Making the world safe for filmgoers since 2002.
Sure, there’s that big-budget, special effect extravaganza opening on Friday (sneak previews Thursday night), but let’s take a moment to appreciate those films that don’t have a huge budget for advertising, but are just as worthy or your attention, maybe moreso. I’m not saying the big popcorn flicks should be avoided, heaven knows I’m a fan, but there’s more out there and here are my suggestions for this week. Some are not easy to find, but all are worth the hunt.
BLACKBIRD: A film that moved me deeply, made me laugh and cry and want to sing for joy with a story about a small town, a troubled mother (played by Mo’Nique) and star-crossed love of both the hetero and gay variety. Life-affirming in every sense.
CHEATIN’: Cartoonist and animator BIll Plympton’s best work to date, an animated film for grown-ups that tells the story of a perfect love struggling to survive in an imperfect world. Daring, poetic, and more real than real when it comes to human nature.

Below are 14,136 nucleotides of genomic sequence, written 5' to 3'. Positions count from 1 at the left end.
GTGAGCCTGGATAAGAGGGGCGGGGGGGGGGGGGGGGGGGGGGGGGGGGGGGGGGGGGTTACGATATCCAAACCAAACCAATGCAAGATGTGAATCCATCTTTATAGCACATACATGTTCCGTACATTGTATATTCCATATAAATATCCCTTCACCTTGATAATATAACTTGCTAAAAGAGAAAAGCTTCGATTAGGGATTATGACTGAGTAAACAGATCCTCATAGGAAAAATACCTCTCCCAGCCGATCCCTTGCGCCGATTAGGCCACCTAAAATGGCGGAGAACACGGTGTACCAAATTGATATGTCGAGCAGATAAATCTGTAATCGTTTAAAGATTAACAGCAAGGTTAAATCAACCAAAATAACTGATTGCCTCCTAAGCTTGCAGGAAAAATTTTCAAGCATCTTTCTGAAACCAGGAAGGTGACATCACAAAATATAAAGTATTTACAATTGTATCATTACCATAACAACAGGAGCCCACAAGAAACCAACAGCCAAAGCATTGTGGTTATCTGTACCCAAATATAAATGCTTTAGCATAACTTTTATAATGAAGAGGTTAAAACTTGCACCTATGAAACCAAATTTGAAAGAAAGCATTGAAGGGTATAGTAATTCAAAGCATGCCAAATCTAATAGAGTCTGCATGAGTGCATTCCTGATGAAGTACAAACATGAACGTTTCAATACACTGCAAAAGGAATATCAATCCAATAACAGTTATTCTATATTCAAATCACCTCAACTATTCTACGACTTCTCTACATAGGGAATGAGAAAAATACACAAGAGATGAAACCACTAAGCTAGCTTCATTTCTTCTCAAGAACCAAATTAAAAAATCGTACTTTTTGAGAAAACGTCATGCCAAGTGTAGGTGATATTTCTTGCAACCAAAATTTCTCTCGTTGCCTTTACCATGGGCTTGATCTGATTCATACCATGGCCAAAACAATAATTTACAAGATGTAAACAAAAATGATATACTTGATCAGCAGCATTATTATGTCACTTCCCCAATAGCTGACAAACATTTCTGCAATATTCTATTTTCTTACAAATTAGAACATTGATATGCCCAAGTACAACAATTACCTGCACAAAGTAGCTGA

MAN FROM RENO: Dav Boyle’s A neo-noir that makes its own rules in which nothing is quite what it seems and a story that will keep you guessing, while shocking the heck out of you, at every turn.
LAMBERT & STAMP: The documentary about The Who that proves that old saw that life is what happens when you are making other plans. The eponymous men, Kit Lambert and Chris Stamp finally get the credit they deserve for discovering The Who and then guiding them to superstardom. The catch? They actually wanted to make a film about a struggling band that would jumpstart the duo’s filmmaking career.
CANDLESTICK: Alas, Christopher Presswell’s gem of an homage to Hitchcock played in few theaters here in the States, but it’s available on Vimeo VOD. There are many reasons to watch his tantalizingly suspenseful black comedy, but if I had to sum it up in two words: Andrew Fitch as the sociopath you hate to love.
HBO has two enlightening documentaries about the foibles of power airing starting this week:
TALES OF THE GRIM SLEEPER: Nick Broomfield takes his British self to the streets of South Central Los Angeles to uncover the corruption, incompetence, and racism that allowed a serial killer to take maybe 100 lives in that neighborhood over the course of 25 years.
THE LAST DAYS IN VIETNAM: Rory Kennedy’s examination of the chaotic last days of America’s involvement in the Vietnam War, a time that mixed good intentions with stark realities leading to heartbreaking betrayals and breathtaking acts of courage.